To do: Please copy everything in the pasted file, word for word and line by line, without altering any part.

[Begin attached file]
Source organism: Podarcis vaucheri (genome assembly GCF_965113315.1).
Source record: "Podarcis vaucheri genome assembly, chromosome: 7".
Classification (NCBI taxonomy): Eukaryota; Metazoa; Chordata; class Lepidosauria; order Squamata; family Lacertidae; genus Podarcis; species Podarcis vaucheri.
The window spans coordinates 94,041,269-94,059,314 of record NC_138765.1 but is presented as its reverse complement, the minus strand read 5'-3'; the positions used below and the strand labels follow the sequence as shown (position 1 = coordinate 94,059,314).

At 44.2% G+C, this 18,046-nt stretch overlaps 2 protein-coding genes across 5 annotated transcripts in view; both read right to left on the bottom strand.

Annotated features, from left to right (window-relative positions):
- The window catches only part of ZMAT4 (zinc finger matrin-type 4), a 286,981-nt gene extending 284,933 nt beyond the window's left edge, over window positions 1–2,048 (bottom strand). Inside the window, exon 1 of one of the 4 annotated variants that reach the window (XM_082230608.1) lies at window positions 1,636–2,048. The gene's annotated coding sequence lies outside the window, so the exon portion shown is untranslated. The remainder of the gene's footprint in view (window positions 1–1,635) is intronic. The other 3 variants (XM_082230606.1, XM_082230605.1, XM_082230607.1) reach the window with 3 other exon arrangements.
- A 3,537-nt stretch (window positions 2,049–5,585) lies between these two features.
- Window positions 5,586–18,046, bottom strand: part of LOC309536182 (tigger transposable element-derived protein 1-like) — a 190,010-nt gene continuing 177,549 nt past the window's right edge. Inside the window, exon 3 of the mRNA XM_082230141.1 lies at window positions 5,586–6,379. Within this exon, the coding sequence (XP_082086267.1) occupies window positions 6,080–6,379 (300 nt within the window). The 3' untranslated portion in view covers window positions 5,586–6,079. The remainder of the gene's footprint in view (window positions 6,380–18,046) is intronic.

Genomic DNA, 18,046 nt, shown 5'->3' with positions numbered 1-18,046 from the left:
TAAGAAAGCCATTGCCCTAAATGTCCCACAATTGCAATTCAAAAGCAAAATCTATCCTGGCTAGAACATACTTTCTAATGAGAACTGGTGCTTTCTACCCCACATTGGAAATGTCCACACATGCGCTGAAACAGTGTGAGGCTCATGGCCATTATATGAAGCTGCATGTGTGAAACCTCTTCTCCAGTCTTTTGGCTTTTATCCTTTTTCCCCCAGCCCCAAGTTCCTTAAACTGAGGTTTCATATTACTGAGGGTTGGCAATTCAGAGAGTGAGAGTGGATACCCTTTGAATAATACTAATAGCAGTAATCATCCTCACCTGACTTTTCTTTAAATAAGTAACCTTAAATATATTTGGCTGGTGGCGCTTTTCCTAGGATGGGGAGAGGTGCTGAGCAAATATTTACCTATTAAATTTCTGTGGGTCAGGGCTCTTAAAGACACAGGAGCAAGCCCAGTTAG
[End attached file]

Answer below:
Source organism: Podarcis vaucheri (genome assembly GCF_965113315.1).
Source record: "Podarcis vaucheri genome assembly, chromosome: 7".
Classification (NCBI taxonomy): Eukaryota; Metazoa; Chordata; class Lepidosauria; order Squamata; family Lacertidae; genus Podarcis; species Podarcis vaucheri.
The window spans coordinates 94,041,269-94,059,314 of record NC_138765.1 but is presented as its reverse complement, the minus strand read 5'-3'; the positions used below and the strand labels follow the sequence as shown (position 1 = coordinate 94,059,314).

At 44.2% G+C, this 18,046-nt stretch overlaps 2 protein-coding genes across 5 annotated transcripts in view; both read right to left on the bottom strand.

Annotated features, from left to right (window-relative positions):
- The window catches only part of ZMAT4 (zinc finger matrin-type 4), a 286,981-nt gene extending 284,933 nt beyond the window's left edge, over window positions 1–2,048 (bottom strand). Inside the window, exon 1 of one of the 4 annotated variants that reach the window (XM_082230608.1) lies at window positions 1,636–2,048. The gene's annotated coding sequence lies outside the window, so the exon portion shown is untranslated. The remainder of the gene's footprint in view (window positions 1–1,635) is intronic. The other 3 variants (XM_082230606.1, XM_082230605.1, XM_082230607.1) reach the window with 3 other exon arrangements.
- A 3,537-nt stretch (window positions 2,049–5,585) lies between these two features.
- Window positions 5,586–18,046, bottom strand: part of LOC309536182 (tigger transposable element-derived protein 1-like) — a 190,010-nt gene continuing 177,549 nt past the window's right edge. Inside the window, exon 3 of the mRNA XM_082230141.1 lies at window positions 5,586–6,379. Within this exon, the coding sequence (XP_082086267.1) occupies window positions 6,080–6,379 (300 nt within the window). The 3' untranslated portion in view covers window positions 5,586–6,079. The remainder of the gene's footprint in view (window positions 6,380–18,046) is intronic.

Genomic DNA, 18,046 nt, shown 5'->3' with positions numbered 1-18,046 from the left:
TAAGAAAGCCATTGCCCTAAATGTCCCACAATTGCAATTCAAAAGCAAAATCTATCCTGGCTAGAACATACTTTCTAATGAGAACTGGTGCTTTCTACCCCACATTGGAAATGTCCACACATGCGCTGAAACAGTGTGAGGCTCATGGCCATTATATGAAGCTGCATGTGTGAAACCTCTTCTCCAGTCTTTTGGCTTTTATCCTTTTTCCCCCAGCCCCAAGTTCCTTAAACTGAGGTTTCATATTACTGAGGGTTGGCAATTCAGAGAGTGAGAGTGGATACCCTTTGAATAATACTAATAGCAGTAATCATCCTCACCTGACTTTTCTTTAAATAAGTAACCTTAAATATATTTGGCTGGTGGCGCTTTTCCTAGGATGGGGAGAGGTGCTGAGCAAATATTTACCTATTAAATTTCTGTGGGTCAGGGCTCTTAAAGACACAGGAGCAAGCCCAGTTAG